Category: Neonatal Resuscitation

Neonatal Resuscitation Guideline - Epinephrine

Question#: 557

Question:

Under Neonatal Resus the guidelines to give Epi via ETT state to use 1:10,000 Epi at 0.1mg/kg. Is there a reason why it suggests using 1:10,000 epi instead of 1:1000 epi via ETT route. It seems like we will drown these kids in fluid down the tube (ie. a 4kg neonate would get 4mL of 1:10,000 Epi down the tube every 4 min vs 0.4mL if it were 1:1000). If I look at the medical cardiac arrest directive, the suggested ETT administration for epi is 1:1000 and NOT 1:10,000 for those greater than 30 days old. Furthermore, PediStat suggests using 1:1000 Epi via the ETT and only using 1:10,000 Epi for IV/IO.

Answer:

1:10,000 epinephrine is the preferred choice for endotracheal administration in neonatal resuscitation (if no IV/IO is available) as it provides a dilution of the epinephrine and is able to account for loss of fluid in endotracheal tube and non-ventilatory sections of the tracheobronchial tree. Furthermore, as no dilution is required, there is less risk of making a medication error.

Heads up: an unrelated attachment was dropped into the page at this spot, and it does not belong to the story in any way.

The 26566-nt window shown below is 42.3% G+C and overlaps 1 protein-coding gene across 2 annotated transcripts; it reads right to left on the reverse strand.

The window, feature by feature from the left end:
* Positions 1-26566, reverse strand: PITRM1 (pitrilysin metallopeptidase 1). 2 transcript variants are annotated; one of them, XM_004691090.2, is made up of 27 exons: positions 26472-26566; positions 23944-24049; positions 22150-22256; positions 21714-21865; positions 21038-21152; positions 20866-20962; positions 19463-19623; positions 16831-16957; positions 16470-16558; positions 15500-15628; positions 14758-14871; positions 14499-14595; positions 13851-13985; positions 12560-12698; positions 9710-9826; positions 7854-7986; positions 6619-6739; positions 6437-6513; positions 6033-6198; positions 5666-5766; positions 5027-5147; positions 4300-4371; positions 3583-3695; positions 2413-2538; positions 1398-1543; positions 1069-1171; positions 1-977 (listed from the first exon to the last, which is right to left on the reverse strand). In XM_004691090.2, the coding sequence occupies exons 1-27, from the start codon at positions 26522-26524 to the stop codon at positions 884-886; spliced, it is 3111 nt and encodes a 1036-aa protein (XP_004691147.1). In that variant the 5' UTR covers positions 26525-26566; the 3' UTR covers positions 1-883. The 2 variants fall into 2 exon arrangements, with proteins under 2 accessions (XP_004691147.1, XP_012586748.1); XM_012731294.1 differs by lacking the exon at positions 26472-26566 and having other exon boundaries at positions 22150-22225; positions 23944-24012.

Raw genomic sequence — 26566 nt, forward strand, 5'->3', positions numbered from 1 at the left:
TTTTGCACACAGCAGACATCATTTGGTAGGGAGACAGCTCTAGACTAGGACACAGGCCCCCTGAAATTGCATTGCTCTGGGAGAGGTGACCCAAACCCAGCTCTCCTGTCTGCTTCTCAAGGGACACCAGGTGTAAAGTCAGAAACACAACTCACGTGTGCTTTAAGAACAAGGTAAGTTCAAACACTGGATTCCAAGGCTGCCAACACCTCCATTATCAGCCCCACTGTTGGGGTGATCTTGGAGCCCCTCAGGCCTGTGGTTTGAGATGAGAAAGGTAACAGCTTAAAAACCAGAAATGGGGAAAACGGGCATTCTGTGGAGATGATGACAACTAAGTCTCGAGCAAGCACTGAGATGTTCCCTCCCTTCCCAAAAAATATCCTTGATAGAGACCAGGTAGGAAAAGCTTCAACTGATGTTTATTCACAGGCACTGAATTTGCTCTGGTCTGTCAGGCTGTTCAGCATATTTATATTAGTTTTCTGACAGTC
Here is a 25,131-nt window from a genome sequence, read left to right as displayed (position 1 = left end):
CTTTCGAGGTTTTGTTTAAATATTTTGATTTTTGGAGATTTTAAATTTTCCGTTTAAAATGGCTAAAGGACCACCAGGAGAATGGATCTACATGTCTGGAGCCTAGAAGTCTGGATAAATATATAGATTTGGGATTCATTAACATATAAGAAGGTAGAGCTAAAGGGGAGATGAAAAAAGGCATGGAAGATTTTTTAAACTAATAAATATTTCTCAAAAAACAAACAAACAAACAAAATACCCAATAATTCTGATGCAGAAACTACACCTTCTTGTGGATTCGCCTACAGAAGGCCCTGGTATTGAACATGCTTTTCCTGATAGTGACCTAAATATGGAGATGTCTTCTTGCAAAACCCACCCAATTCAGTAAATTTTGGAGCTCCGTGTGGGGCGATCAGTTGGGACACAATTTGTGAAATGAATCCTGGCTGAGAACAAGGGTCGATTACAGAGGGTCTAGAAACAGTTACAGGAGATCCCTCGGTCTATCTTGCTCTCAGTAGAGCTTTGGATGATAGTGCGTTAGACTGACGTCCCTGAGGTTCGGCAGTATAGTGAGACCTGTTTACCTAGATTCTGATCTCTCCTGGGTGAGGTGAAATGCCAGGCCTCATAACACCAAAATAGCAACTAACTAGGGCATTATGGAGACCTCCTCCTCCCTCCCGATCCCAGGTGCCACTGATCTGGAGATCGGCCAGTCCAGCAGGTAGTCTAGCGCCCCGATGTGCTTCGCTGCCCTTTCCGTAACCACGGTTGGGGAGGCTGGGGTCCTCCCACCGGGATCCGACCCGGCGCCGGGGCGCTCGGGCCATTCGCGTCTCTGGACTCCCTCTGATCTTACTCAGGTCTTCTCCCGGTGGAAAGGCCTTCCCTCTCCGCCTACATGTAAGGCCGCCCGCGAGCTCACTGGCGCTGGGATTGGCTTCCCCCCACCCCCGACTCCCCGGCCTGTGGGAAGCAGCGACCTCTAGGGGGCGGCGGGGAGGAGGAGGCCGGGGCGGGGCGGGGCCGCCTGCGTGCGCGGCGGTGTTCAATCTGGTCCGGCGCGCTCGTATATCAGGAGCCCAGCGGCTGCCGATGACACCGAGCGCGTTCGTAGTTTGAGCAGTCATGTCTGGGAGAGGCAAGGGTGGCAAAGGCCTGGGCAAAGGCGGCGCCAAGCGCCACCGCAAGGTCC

1:1,000 epinephrine is an acceptable option but the medication needs to be diluted with 3 - 5 ml of normal saline, creating more opportunities for medication error.

Undiluted 1:1,1000 epinephrine (0.4 ml for a 4 kg patient) will be ineffective as a significant loss of medication will occur in the syringe, endotracheal tube and bronchial tree, leaving very little for absorption.

References 
* Ralston, M.E., 2020. Primary drugs in pediatric resuscitation. UpToDate, accessed 01-Dec-2021.
* Fernandes, C.J., Neonatal resuscitation in the delivery room. UpToDate, accessed 01-Dec-2021.

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